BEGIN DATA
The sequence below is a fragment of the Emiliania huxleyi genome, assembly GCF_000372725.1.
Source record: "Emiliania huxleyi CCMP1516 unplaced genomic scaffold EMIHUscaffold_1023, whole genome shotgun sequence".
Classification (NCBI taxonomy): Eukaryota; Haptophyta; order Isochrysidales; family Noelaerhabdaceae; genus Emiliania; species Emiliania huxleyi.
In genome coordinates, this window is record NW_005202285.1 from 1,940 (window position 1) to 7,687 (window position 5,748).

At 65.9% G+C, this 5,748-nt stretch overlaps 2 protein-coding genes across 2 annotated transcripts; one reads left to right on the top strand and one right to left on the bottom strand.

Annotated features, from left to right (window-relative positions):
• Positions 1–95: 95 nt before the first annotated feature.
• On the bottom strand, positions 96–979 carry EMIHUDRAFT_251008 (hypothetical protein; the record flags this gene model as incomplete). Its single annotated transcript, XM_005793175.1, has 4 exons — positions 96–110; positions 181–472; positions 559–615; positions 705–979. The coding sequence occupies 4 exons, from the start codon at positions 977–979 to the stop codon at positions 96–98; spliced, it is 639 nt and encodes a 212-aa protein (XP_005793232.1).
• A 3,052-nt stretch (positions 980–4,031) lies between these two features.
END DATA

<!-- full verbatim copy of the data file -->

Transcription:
The sequence below is a fragment of the Emiliania huxleyi genome, assembly GCF_000372725.1.
Source record: "Emiliania huxleyi CCMP1516 unplaced genomic scaffold EMIHUscaffold_1023, whole genome shotgun sequence".
Classification (NCBI taxonomy): Eukaryota; Haptophyta; order Isochrysidales; family Noelaerhabdaceae; genus Emiliania; species Emiliania huxleyi.
In genome coordinates, this window is record NW_005202285.1 from 1,940 (window position 1) to 7,687 (window position 5,748).

At 65.9% G+C, this 5,748-nt stretch overlaps 2 protein-coding genes across 2 annotated transcripts; one reads left to right on the top strand and one right to left on the bottom strand.

Annotated features, from left to right (window-relative positions):
• Positions 1–95: 95 nt before the first annotated feature.
• On the bottom strand, positions 96–979 carry EMIHUDRAFT_251008 (hypothetical protein; the record flags this gene model as incomplete). Its single annotated transcript, XM_005793175.1, has 4 exons — positions 96–110; positions 181–472; positions 559–615; positions 705–979. The coding sequence occupies 4 exons, from the start codon at positions 977–979 to the stop codon at positions 96–98; spliced, it is 639 nt and encodes a 212-aa protein (XP_005793232.1).
• A 3,052-nt stretch (positions 980–4,031) lies between these two features.